Do you have a high-potential idea for starting a major new company? Would having additional capital make the difference between winning big and going home? If the answer is yes, raising a Seed Round might be for you. Read this A-Z guide on how to raise a Seed Round, from the inception of your idea to closing the round.
Raising a Seed Round? Then this may be your first time approaching a VC.
To avoid wasting your precious time and energy, invest 10-20 hours of research to create a list of targets who lead seed stage investments in your city.
Narrow it down rigorously before you ask for introductions, and be cautious about accepting well-meaning but unfiltered introductions. Protect your own resilience in the future by screening every target carefully now.
When reaching out, referrals are critical. Consult your advisers and angels to figure out how you can get a warm referral.
Imagine you launch a great product and start to grow quickly. What happens next? Life gets TOUGHER, because you will attract hostile attention from the incumbents who are losing business, and at the same time, a host of fast followers emerge to steal a piece of your success. What stops someone else from eating your lunch? In other words, how do you protect your profits?
All of your hard work has paid off, you’ve received a term sheet! Now it’s time to manage the investors around the table to make sure you get the best deal possible.
Winners in the new world—as well as smaller startups or those leveraging existing relationships—will still close deals during this period. But be wary of investors who use this environment to propose term sheets full of red flags.
Writing a terrific pitch deck is hard, just like writing a hit song is hard. Don’t shoot for average. Seed was about whether you can get in the game. Series A is about showing how you can win the game, and why this is a game worth winning. Read on for tips on creating the perfect pitch deck.
If your company is ready for Series A, your biggest limiting factor will be finding investors. The greatest factor that can reduce the effort required to run the Series A process is to invest heavily in researching your targets well before you’re ready to raise. Read this article to learn how to create the perfect investor list.
So, you’ve raised your Seed. Congratulations! While it may seem like you’re swimming in cash now, if you’re building a venture scale business, at some point, likely within the next 12-18 months, you will need more money. Read this article for advice on creating a Series A budget.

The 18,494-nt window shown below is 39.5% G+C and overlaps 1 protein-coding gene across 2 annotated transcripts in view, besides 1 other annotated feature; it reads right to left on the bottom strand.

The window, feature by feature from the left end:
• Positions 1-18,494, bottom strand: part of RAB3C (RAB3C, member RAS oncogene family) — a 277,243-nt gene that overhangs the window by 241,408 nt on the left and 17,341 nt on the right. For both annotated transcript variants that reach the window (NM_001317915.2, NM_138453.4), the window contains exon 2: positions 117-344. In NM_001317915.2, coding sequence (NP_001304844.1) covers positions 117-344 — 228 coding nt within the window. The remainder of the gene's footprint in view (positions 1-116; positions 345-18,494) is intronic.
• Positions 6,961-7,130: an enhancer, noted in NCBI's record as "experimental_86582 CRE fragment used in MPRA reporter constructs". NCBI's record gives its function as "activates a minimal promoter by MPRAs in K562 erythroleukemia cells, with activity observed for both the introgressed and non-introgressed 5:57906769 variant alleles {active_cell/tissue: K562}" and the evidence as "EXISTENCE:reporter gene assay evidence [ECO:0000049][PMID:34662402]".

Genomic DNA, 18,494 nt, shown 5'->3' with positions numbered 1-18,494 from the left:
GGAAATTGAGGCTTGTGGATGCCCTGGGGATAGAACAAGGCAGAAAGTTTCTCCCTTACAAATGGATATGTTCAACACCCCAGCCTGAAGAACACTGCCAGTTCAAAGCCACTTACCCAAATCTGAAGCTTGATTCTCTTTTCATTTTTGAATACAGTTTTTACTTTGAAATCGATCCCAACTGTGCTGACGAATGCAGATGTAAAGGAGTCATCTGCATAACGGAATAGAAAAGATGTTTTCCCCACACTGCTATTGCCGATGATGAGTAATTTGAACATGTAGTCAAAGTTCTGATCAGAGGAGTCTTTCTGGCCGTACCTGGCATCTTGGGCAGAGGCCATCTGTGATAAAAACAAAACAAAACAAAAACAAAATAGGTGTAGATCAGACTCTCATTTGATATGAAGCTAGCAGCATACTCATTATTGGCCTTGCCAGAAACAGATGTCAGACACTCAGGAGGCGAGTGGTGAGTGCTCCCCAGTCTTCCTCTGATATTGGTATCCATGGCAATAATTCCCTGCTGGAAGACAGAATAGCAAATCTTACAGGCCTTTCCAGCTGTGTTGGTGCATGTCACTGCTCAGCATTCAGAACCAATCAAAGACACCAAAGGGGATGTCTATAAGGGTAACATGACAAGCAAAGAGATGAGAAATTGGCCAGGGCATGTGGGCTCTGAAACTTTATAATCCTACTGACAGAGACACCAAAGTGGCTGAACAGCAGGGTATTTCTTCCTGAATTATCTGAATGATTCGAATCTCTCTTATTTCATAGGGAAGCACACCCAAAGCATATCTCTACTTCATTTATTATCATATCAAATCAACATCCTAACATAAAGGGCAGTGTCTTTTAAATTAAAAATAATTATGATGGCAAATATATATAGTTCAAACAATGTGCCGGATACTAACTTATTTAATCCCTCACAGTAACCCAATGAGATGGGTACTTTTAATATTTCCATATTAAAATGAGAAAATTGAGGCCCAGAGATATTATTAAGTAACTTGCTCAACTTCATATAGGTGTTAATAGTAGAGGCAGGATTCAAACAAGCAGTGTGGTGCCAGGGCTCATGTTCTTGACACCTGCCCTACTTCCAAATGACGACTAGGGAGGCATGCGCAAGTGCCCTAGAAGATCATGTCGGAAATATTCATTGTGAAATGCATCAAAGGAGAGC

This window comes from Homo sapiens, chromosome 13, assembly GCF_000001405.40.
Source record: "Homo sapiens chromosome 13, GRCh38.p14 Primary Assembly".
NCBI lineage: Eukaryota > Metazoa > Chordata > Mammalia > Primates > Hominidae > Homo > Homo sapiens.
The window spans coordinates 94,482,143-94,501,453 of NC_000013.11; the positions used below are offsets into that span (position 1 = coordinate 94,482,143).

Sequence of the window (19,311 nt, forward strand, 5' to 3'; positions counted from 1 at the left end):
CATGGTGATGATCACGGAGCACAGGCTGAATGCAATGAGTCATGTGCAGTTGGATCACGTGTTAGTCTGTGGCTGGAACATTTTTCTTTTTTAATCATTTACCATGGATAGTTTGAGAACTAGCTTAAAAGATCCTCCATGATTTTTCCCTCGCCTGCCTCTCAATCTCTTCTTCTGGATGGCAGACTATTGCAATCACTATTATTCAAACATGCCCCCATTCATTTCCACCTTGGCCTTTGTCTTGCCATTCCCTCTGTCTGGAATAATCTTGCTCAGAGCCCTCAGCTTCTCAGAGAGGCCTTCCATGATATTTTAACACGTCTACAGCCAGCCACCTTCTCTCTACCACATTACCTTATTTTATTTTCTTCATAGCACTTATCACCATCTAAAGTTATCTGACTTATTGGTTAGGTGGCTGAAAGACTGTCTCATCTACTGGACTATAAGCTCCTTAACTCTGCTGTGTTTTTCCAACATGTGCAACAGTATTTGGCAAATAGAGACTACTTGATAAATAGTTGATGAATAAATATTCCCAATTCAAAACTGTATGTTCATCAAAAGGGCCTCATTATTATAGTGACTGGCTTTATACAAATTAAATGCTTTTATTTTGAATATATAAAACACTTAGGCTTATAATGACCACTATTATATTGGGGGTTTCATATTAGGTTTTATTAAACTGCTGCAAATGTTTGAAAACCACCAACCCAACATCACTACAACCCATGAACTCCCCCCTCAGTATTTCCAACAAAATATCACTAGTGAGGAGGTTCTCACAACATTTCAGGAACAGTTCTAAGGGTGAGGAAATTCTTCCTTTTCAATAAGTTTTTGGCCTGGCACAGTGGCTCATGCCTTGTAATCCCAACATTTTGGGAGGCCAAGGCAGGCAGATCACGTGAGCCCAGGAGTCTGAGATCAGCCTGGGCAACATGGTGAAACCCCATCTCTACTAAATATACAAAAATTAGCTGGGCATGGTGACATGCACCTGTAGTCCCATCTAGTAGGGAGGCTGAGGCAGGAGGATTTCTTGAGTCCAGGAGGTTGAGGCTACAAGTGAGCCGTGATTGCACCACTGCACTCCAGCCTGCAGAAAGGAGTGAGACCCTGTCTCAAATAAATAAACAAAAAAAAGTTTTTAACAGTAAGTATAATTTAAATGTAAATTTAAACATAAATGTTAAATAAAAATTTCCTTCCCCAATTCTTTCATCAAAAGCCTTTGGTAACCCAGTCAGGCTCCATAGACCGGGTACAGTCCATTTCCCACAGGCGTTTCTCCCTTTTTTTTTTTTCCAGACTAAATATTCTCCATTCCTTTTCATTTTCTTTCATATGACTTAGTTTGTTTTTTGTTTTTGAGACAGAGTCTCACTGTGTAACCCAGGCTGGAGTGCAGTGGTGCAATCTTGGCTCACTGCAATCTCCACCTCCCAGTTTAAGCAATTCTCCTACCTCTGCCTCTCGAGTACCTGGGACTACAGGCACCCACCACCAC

Raising seed was a grueling process, and you feel eager now to leave behind all thoughts of fundraising and finally get back to building your business. But, you know Series A is just around the corner. How can you successfully raise your Series A? Read these 10 steps, and apply their lessons.
With well-written contracts in place acting like a gate to guard your interactions with the outside world, you can finally rest content. You have set up all the elements needed to create an IP fortress, and your walls are growing every day. There’s just one topic left to cover – what to do if your castle is attacked?
Next it is time to venture outside the castle, but you don’t want to let your ideas walk right out the front gate! Learn how to hold technical or scientific discussions without sacrificing your ability to file and control patents, and find out how best to structure joint development agreements with allies.
Whenever you uncover a valuable invention, you have a system in place to identify, protect, and file on the right intellectual property. Each time you do, you will be building an additional outer wall to protect your core IP. Read about a comprehensive system for managing those processes in this section.
Now that you have a foundation cleared up, it’s time to build your fortress, and at the center of every fortress is the most protected area of all, the Keep. We better explain our castle analogy, and then tell you step by step how to get started.
In this section, we discuss how to evaluate a technology or science available to license, how to figure out if there is room to start a new company without getting sued by existing patentholders, and how to make a fair deal with a university or government lab licensing officer.
This post explains why sometimes you should embrace layoffs as a difficult but necessary step, how you should implement a layoff, and what you can do to rebuild morale down the road.
Before investing in patents, all startups should take two simple, low-cost steps: briefly check freedom to operate and put the right legal documents place.
What is a Patent? What Are the Parts of a Patent Application? Why Are Patents Valuable? What Types of Inventions Can Be Patented? Russ Wilcox answers all of these questions and more in Part 1: A Primer on Patents.